40 Interesting Facts About Charleston, South Carolina

by Janis on March 10, 2017

Broad Street in Charleston, South Carolina. Photo by Khanrak.

Broad Street in Charleston, South Carolina. Photo by Khanrak.

1. The city of Charleston, South Carolina is located on the Atlantic Coast of the United States, roughly halfway between Washington D.C. and Miami, Florida.

2. Spread over 128 square miles, the heart of city is located on Charleston Harbor, an inlet of the Atlantic Ocean formed by the confluence of the Ashley and Cooper Rivers.

Map of Charleston, South Carolina and the surrounding area circa 1780.

Map of Charleston, South Carolina and the surrounding area circa 1780. It has markings depicting Continental Army defenses set up in anticipation of British attack.

3. Charleston Harbor runs about 7 miles southeast to the Atlantic Ocean with a 1-mile wide entrance flanked by Sullivan’s Island to the north and Morris Island on the south.

4. Today Charleston had an estimated population of 132,600 residents, a dramatic increase from 1670 when 148 men and women that sailed into the harbor on three small ships from Bermuda. Led by William Sayle, this group established the settlement of Charles Town, named for British King Charles II. William Sayle, in his eighties, became the first Governor of South Carolina in 1670.

The Pink House, built of limestone from Bermuda around 1712, is considered the oldest stone house in Charleston, South Carolina  today. Photo by Brian Stansberry.

The Pink House, built of limestone from Bermuda around 1712, is considered the oldest stone house in Charleston, South Carolina today. Photo by Brian Stansberry.

5. Charles Town was the first surviving English colony in the South, and was a remarkable accomplishment given the hostile Spanish and French settlements in the region.

6. Within two years, the town was moved across the river to the peninsula known as Oyster Point, and for a while, Charles Town was also known as Oyster Town.

7. Within five years, the population of Charles Town had quadrupled. Over the years, trade in animal furs, rice, indigo, naval stores would turn the little community into a burgeoning seaport. It was also a central port for the slave trade.

8. The port and related trade brought Charles Town wealth, and the wealthy Charlestonians wanted culture. Soon they had the first theater, golf club, museum and City College in America.

9. On February 12, 1736 the original Dock Street Theatre opened with a performance of The Recruiting Officer. Built on the corner of Church Street and Dock Street (now known as Queen Street), this building was America’s first theater.

10. In 1739, Mrs. Elizabeth Timothy became Charleston’s first female newspaper editor and publisher.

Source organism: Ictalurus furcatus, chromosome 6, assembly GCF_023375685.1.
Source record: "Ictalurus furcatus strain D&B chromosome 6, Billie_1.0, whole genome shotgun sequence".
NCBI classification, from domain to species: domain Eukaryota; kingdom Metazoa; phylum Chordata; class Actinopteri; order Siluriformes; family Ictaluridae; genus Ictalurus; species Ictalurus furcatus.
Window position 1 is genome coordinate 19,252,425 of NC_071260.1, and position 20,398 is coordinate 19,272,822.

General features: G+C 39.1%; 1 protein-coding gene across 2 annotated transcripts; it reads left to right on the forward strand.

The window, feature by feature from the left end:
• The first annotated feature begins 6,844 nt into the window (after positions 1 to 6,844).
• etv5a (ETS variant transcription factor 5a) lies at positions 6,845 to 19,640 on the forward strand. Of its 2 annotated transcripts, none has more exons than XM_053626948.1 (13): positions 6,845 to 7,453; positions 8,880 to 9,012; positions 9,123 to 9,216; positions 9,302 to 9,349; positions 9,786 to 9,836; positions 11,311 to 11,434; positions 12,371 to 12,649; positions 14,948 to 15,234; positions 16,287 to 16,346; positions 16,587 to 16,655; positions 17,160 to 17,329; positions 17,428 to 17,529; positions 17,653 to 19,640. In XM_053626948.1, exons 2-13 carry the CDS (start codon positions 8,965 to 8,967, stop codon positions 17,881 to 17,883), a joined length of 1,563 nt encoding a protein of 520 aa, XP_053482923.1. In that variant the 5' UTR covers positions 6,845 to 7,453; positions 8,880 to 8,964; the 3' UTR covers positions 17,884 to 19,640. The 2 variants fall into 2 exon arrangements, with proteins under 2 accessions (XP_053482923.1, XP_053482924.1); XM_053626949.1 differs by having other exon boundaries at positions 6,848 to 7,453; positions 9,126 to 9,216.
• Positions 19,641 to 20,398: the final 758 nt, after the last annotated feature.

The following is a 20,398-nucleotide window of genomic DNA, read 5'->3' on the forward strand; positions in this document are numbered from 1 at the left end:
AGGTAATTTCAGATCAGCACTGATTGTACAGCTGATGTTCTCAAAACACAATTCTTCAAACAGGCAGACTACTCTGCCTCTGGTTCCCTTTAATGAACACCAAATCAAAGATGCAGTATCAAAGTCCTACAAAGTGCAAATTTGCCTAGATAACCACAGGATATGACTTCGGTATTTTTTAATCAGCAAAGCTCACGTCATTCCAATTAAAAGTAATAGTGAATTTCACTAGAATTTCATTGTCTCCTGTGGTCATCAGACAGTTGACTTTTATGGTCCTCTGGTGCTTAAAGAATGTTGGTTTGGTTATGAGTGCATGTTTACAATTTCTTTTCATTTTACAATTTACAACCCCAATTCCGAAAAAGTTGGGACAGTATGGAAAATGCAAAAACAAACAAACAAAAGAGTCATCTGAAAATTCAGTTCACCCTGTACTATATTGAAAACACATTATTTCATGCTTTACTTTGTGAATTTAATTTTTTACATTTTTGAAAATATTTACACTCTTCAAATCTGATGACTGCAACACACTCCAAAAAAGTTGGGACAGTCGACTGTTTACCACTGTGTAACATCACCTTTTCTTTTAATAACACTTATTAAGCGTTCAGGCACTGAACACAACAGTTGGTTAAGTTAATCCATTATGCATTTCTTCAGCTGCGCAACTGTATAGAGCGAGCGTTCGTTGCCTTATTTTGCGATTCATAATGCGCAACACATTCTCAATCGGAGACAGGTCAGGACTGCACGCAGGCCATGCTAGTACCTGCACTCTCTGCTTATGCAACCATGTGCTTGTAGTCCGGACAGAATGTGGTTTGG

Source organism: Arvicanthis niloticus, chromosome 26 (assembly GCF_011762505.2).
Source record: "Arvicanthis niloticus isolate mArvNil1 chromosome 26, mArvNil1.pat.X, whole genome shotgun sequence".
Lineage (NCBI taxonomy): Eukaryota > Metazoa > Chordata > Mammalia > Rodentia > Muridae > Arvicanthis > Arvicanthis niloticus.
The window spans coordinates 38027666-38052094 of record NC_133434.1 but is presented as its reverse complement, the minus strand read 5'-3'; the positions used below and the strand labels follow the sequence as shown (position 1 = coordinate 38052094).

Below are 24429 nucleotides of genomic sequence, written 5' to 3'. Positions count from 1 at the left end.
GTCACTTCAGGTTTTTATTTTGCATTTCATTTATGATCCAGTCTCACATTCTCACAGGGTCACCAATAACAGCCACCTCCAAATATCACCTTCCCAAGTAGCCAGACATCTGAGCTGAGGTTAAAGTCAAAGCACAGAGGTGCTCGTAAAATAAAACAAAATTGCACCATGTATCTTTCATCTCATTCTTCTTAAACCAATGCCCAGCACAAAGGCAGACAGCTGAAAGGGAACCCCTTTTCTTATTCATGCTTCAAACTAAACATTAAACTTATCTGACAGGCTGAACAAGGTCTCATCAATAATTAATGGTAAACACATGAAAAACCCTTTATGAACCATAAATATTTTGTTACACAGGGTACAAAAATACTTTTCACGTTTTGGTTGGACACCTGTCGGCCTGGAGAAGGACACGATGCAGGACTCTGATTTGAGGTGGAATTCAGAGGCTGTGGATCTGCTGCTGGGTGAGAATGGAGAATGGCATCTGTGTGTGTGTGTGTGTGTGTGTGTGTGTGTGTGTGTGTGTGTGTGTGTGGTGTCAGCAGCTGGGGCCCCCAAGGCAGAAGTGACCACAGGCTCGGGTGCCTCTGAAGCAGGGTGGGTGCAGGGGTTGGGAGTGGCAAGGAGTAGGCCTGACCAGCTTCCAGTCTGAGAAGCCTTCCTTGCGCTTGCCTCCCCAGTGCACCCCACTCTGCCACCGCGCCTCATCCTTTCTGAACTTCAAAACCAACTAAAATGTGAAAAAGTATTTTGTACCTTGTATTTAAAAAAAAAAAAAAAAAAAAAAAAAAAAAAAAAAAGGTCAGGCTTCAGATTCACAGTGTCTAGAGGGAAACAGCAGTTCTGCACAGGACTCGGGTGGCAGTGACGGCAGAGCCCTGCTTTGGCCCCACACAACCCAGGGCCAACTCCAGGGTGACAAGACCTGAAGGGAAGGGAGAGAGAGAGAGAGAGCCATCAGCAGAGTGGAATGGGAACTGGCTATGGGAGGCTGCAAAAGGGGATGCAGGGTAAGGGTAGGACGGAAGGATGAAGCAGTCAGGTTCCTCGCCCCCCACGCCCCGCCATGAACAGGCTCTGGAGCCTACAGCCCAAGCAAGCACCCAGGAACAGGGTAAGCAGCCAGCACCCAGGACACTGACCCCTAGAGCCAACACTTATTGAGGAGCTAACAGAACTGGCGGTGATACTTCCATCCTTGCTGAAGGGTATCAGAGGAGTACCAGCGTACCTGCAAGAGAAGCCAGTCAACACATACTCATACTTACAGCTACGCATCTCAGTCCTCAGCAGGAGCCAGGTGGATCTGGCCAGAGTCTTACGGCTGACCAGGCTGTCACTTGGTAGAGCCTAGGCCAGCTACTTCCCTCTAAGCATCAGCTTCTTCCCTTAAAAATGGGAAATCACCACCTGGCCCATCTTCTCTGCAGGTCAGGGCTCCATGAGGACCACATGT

11. In 1743, Charleston merchant David Deas received a shipment of 432 golf ball and ninety-six clubs from Scotland. This led to the first organized golf played in America on pastureland near the corner of Pitt and Bull Streets. Golf enthusiasts in Charleston organized the South Carolina Golf Club on September 29, 1786.


12. Dr. Alexander Garden, a Charleston physician first imported “Cape Jasmine” from South Africa around 1754. The flower was renamed Gardenia after Dr. Garden.

13. Founded in 1770 and chartered in 1785, the College of Charleston is the oldest municipal college in the United States.

14. Pineapples are a symbol of hospitality in Charleston, a tradition that goes back to Colonial days when returning sea captains would spear a pineapple outside their home. This was to let the captain’s friends know he had returned safely, and that they could come over to hear his stories from the high seas.

15. America’s first museum was founded in the city in 1773. Today the Charleston Museum’s mission is to preserve and interpret the cultural and history of Charleston and the South Carolina Low Country.

16. During the Revolutionary War, one of the most improbable victories in American military history was made near Charleston on June 28, 1776. During the Battle of Fort Sullivan, soft logs from Palmetto trees and sand smothered the effects of most of the British cannonballs, leading the America colonists to their first decisive victory during the Revolutionary War.

17. A week later the Declaration of Independence was signed, and South Carolina was on its way to becoming part of a new nation. Four Charlestonians signed the Declaration of Independence: Arthur Middleton, Thomas Heyward Jr., Edward Rutledge and Thomas Lynch Jr.

18. After the Revolutionary War it wasn’t popular to have cities named after British royalty. Charles Town was renamed Charleston in 1783.

The house at 94 Tradd St., Charleston, South Carolina was once the studio for Samuel Morse. Photo by ProfReader.

The house at 94 Tradd St., Charleston, South Carolina was once the studio for Samuel Morse. Photo by ProfReader.

19. Samuel F.B. Morse arrived in Charleston at the age of 26 from Boston in January, 1818. A painter in search of wealthy clients to commission him to paint their portraits, Morse set up a second-floor studio in the Samuel Wainwright House at 94 Tradd Street. From this studio he painted a portrait of Mrs. Daniel DeSaussure Bacot which can be viewed today in the Metropolitan Museum of Art in New York City.

20. After his 4-year stint in Charleston, Samuel Morse went on to invent the original Morse telegraph, as well as the Morse code, the primary language of telegraph data throughout the world.

21. Charleston was a pro-slavery city. The Ordinance of Secession for South Carolina to formally secede from the United States of America was written and signed in Charleston in December 1860. This action was the beginning of the activities that led to the United States Civil War.